Even though only 1% of the internet population is making a purchase online in Nigeria, the e-commerce purchase value is estimated to reach $1 billion this year. And the space has a new entrant-- PayPal. They want to facilitate payments as the e-commerce adoption rises in Africa's biggest economy, Nigeria.
PayPal services recently rolled out across 10 new markets, including four African nations (Nigeria, Cameroon, Ivory Coast, and Zimbabwe). Now anyone with access to the Internet and a card authorized for Internet transactions by the issuing bank will be able to register for a PayPal account and start making payments.
However, e-commerce is still struggling with its own issues; internet penetration, abysmal infrastructure, port delays, and other supply chain woes and payments. Taking away the pain of payment issues via a trusted third party is good news for Nigerian e-commerce players big and small – Konga, Jumia and others.
Payments were tough nuts to crack as users weren’t feeling safe to part ways with their banking details and some cards didn’t even work properly as the payments decline frequently. The task of persuading shoppers to trust websites got easier, and PayPal is on the brink of addressing just that. Not only for Nigerians to buy locally, but also internationally with ease.
Nigeria’s oldest commercial bank with more than 10.5 million customers, FirstBank Nigeria, has become exclusive partner of PayPal in Nigeria. PayPal had done a similar local-bank partnership with First National Bank (FNB) in South Africa four years ago and Equity Bank in Kenya last year. According to the official statement from the company, “Over the first week of the launch of its service, PayPal has signed up ‘tens of thousands’ of Nigerians.” Ever since, consumers in Nigeria have been busy purchasing items from Britain, China and the United States and paying via their PayPal.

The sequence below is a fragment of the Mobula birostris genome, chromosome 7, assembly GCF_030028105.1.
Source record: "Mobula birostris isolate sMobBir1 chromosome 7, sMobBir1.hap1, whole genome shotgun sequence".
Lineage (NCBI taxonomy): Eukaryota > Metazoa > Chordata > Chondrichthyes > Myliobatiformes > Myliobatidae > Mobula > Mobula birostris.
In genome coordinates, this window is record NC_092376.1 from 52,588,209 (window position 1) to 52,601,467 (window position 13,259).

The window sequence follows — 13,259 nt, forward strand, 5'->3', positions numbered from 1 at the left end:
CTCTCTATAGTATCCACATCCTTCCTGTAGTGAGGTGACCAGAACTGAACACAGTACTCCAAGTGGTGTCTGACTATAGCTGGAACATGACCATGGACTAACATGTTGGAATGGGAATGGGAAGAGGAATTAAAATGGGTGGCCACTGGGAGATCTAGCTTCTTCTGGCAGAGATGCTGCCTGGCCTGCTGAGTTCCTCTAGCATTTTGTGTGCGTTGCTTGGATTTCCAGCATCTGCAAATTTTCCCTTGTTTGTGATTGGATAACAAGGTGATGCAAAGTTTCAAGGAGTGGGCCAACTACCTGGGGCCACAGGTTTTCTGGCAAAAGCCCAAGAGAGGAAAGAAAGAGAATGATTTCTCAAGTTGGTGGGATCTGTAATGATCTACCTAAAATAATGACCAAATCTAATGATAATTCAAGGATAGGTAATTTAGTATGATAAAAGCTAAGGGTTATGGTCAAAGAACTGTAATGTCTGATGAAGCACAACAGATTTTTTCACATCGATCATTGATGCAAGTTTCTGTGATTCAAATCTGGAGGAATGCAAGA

"We have seen great uptake by Nigerians," Malvina Goldfeld, PayPal's head of business development for sub-Saharan Africa, said in Lagos.
This new partnership will make shopping online more convenient for Nigerians, with FirstBank cards being accepted in about 203 countries where PayPal operates.
Bisi Onasanya, group managing director of FirstBank Nigeria, said, “Nigerian cards used to have limited acceptance by international merchants. But it is no longer possible for Nigeria to be isolated; it is now important that people’s desire for online purchases underscores necessity for internationally acceptable e-payment.” FirstBank has the largest payment card holders in Nigeria. It was said the bank processes 34 percent of the banking industry’s electronic transactions.
It is a win-win partnership, PayPal gets to capture some value out of the growing digital payment space in Nigeria while FirstBank will get to provide its customers global service instantly (with PayPal as safety-mediator) that they can’t get merely from Visa & Master card partnership.
The only ones who stand to lose could be the local payment companies if they don’t have a trick or two up their sleeves to rise above this, by innovating from the side where PayPal’s system is weak.
Erik Hersman once said, “You see, in Africa PayPal only allows you to send money to people; you can’t receive or withdraw it, which of course defeats the purpose of trying to run a business.”
We agree with Erik, so we wait till PayPal makes digital payments two way street where outbound and inbound payments could be made without discrimination. Or better if local startups rise up for the occasion and show us.